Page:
Yet an observer travelling with that clock would see the light reach the mirror, 1 light second away, in that time, so we know that in that second the light has reached the mirror.

    This seeming paradox is what took the genius of Einstein to resolve.

    Indeed we can see this in Part 2 of Fig 2. For the y axis which is measuring the distance travelled by light in light seconds can also represent the time in seconds of the stationary observer.

    And we see, on that time scale, that, while the light in the moving clock has travelled for 1 second, only only 0.8 seconds have passed for the stationary observer.

    This means that, when the Moving clock has travelled for one second, it will have travelled 0.6 light seconds relative to the stationary observer; one light second along the diagonal path, in the moving frame of reference of the clock; yet only 0.8 light seconds in 0.8 seconds in the stationary observer's frame of reference.

    And this leads us to the inevitable conclusion that the time it takes for the pulse of light to reach the mirror, is measured differently in the two frames of reference. An observer moving with the clock would measure 1 second, while an observer for whom the clock was moving would measure only 0.8 seconds.

    So how well does this agree with the formula we deduced earlier?

    We said that: t = γτ

    and that when: v = 0.6c, γ = √1 – (0.6)² = √1 – 0.36 = √ 0.64 = 0.8

    Therefore: t = 0.8 τ
    or τ = 1.25 t

    or 1 second in the moving clock's Frame of Reference, measured by the stationary observer, has the same duration as 0.8 seconds, measured in that observer's own Frame of reference.

    And, observing the clock's rotated Frame, that same stationary observer will record, that having taken the light 1.25 sec to reach the mirror, the clock would, by then, have travelled 0.75 light seconds.
    http://img809.imageshack.us/img809/9615/fig2arotationslc.jpg [Broken] Uploaded with ImageShack.us[/PLAIN]
    Fig 2a Length Contraction.

    In this diagram I have added, in green, the distance traveled by the Moving clock, as measured by the stationary observer, at the time when the light hits the mirror. This is 1.25 seconds as measured by the stationary observer, meaning that the mirror will have traveled 0.75 light seconds at v = 0.6c in that 1.25 seconds. Compared with the 0.6 light seconds in the 1 second that has passed for that same stationary observer in his own frame.*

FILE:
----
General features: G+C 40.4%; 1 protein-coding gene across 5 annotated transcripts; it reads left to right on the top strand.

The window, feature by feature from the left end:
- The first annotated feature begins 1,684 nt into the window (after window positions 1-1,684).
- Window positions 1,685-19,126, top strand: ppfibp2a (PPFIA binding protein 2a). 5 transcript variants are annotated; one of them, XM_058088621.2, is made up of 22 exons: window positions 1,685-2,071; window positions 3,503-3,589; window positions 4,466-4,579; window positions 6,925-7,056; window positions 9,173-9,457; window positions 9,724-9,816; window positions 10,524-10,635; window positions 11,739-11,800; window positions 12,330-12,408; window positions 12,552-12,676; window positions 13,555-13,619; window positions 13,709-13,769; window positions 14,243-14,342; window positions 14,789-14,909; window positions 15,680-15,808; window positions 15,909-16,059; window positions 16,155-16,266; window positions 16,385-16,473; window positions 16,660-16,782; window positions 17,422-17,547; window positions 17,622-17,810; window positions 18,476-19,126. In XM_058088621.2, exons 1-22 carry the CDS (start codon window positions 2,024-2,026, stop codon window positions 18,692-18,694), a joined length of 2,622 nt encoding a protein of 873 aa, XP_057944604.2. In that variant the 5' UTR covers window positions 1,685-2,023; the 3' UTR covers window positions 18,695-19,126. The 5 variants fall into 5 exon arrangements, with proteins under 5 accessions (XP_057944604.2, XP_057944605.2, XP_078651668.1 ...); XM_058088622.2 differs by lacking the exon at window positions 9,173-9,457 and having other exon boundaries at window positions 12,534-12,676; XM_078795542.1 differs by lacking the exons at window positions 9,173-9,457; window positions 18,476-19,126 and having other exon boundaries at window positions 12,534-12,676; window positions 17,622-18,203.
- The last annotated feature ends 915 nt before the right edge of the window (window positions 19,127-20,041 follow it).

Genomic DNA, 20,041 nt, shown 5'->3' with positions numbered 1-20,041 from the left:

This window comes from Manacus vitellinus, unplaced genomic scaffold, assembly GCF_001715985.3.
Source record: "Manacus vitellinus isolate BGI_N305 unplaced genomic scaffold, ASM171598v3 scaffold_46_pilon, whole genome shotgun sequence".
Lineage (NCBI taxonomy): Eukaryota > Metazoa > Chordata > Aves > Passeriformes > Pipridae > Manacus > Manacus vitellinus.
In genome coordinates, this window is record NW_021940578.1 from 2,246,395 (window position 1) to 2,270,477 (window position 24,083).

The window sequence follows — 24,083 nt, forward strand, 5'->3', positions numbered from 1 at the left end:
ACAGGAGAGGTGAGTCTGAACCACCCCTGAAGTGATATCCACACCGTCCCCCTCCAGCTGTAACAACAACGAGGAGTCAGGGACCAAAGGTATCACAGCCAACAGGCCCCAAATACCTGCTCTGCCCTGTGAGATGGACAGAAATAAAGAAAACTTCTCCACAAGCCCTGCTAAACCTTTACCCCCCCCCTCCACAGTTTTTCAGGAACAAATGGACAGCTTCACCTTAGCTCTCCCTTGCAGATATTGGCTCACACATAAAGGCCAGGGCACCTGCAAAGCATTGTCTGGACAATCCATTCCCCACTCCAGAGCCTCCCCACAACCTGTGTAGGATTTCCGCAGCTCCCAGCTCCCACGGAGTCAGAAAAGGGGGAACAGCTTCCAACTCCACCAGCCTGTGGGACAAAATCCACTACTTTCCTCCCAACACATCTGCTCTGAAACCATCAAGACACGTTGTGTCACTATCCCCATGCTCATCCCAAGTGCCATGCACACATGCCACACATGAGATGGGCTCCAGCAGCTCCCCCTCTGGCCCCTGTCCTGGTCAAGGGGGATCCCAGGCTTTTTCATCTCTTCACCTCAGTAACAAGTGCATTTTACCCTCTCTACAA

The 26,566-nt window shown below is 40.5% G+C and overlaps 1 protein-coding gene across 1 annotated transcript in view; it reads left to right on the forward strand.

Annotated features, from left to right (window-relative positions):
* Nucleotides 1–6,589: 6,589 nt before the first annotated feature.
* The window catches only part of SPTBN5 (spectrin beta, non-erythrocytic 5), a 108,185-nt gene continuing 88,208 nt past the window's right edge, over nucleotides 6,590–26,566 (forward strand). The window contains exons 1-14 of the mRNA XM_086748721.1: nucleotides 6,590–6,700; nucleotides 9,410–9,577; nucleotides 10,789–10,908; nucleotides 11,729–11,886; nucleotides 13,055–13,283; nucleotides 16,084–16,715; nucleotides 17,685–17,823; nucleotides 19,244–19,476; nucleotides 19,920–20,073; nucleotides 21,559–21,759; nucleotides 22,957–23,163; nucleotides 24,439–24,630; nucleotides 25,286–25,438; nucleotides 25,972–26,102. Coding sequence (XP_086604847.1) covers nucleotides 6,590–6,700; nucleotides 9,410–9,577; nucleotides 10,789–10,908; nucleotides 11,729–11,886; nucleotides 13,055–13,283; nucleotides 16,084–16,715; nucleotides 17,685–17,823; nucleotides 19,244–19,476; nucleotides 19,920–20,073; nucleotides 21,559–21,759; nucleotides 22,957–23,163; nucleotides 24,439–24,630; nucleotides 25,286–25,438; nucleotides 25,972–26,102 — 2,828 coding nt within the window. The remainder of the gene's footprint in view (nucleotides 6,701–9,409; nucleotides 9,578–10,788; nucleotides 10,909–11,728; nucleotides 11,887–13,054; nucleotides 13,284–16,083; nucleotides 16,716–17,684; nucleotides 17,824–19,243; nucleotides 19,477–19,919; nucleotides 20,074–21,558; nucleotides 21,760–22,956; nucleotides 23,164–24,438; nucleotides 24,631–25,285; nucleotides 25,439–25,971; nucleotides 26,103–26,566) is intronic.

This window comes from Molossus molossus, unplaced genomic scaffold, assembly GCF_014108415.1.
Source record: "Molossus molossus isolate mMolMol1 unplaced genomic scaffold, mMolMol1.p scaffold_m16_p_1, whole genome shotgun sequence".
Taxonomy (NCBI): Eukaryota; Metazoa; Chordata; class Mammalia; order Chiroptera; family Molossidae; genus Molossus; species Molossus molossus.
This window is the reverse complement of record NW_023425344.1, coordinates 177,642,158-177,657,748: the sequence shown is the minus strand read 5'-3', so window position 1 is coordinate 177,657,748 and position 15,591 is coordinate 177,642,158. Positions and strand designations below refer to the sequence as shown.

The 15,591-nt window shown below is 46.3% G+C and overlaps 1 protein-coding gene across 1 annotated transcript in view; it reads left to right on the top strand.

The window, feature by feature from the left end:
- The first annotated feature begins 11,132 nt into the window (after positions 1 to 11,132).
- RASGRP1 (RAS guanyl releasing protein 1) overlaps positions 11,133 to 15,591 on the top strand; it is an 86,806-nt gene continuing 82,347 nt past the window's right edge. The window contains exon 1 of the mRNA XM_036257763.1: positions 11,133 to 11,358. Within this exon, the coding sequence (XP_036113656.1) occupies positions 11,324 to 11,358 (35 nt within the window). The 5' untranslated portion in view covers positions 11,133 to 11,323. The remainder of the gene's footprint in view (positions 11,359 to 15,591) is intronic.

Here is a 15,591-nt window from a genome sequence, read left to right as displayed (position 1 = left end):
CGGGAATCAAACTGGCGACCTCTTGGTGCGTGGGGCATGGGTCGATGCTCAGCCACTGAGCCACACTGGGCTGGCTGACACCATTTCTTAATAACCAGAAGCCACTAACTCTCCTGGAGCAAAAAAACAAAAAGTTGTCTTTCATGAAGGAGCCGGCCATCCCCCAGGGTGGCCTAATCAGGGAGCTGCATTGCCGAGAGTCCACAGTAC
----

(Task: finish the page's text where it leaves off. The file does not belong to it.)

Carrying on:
So 0.75 seconds in the moving frame (in the direction of travel) has contracted to 0.6 seconds in the stationary frame.

    Having said all that, how do we put it together so we can see how it all relates?

    Well, let's refine Fig 2, part 2 to see just what is happening there and to bring out the essential facets of the rotation.

    In Fig 3 we have three diagrams, the first two showing how the observers' coordinate systems are identical (as each is seen by the observer within the frame), the observers in each frame seeing and measuring in Proper units. However, in the third diagram, we can see that the rotation of the moving Frame has effectively contracted the coordinate scales from the perspective of the Stationary Observer.

    http://img403.imageshack.us/img403/6982/fig3hyperbolicrotation.jpg [Broken] Uploaded with ImageShack.us[/PLAIN]

    Fig 3 hyperbolic rotation

    It is worth noting that the time it takes for the light to reach the mirror in the moving clock is 1.25 seconds. Comparing this with the 1 second it takes, measured by an observer travelling with the clock (for whom the clock is stationary) we can say that the moving clock has slowed; that the time taken is dilated.

    We can also see that, from the perspective of the Stationary observer, the clock has moved 0.75 light seconds in the 1.25 seconds that the Stationary observer measures to have passed in the clock's Frame; and that that same Stationary observer measures as 0.6 light seconds in only 1 second in their own Frame; that that length has contracted